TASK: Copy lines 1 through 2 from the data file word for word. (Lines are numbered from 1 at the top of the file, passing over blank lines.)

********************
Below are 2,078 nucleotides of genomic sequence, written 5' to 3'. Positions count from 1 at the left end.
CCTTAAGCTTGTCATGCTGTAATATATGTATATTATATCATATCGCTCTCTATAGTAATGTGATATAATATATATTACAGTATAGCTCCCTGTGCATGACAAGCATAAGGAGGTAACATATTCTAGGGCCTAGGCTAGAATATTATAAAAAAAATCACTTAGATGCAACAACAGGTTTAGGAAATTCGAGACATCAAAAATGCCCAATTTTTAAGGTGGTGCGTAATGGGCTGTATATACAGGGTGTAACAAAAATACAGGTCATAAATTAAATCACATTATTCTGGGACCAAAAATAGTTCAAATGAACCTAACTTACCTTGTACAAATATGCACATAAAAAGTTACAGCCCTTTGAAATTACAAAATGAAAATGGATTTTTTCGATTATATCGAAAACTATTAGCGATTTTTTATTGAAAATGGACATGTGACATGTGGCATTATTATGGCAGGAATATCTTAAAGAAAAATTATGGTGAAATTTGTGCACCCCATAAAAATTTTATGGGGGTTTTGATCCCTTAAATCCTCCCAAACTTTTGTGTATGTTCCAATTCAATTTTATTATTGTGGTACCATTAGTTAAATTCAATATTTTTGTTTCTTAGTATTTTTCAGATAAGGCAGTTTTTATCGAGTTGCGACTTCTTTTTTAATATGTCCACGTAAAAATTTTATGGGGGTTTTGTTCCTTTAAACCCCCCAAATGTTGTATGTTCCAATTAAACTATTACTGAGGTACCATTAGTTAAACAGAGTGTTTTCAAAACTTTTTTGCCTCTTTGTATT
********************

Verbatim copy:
Below are 2,078 nucleotides of genomic sequence, written 5' to 3'. Positions count from 1 at the left end.
CCTTAAGCTTGTCATGCTGTAATATATGTATATTATATCATATCGCTCTCTATAGTAATGTGATATAATATATATTACAGTATAGCTCCCTGTGCATGACAAGCATAAGGAGGTAACATATTCTAGGGCCTAGGCTAGAATATTATAAAAAAAATCACTTAGATGCAACAACAGGTTTAGGAAATTCGAGACATCAAAAATGCCCAATTTTTAAGGTGGTGCGTAATGGGCTGTATATACAGGGTGTAACAAAAATACAGGTCATAAATTAAATCACATTATTCTGGGACCAAAAATAGTTCAAATGAACCTAACTTACCTTGTACAAATATGCACATAAAAAGTTACAGCCCTTTGAAATTACAAAATGAAAATGGATTTTTTCGATTATATCGAAAACTATTAGCGATTTTTTATTGAAAATGGACATGTGACATGTGGCATTATTATGGCAGGAATATCTTAAAGAAAAATTATGGTGAAATTTGTGCACCCCATAAAAATTTTATGGGGGTTTTGATCCCTTAAATCCTCCCAAACTTTTGTGTATGTTCCAATTCAATTTTATTATTGTGGTACCATTAGTTAAATTCAATATTTTTGTTTCTTAGTATTTTTCAGATAAGGCAGTTTTTATCGAGTTGCGACTTCTTTTTTAATATGTCCACGTAAAAATTTTATGGGGGTTTTGTTCCTTTAAACCCCCCAAATGTTGTATGTTCCAATTAAACTATTACTGAGGTACCATTAGTTAAACAGAGTGTTTTCAAAACTTTTTTGCCTCTTTGTATT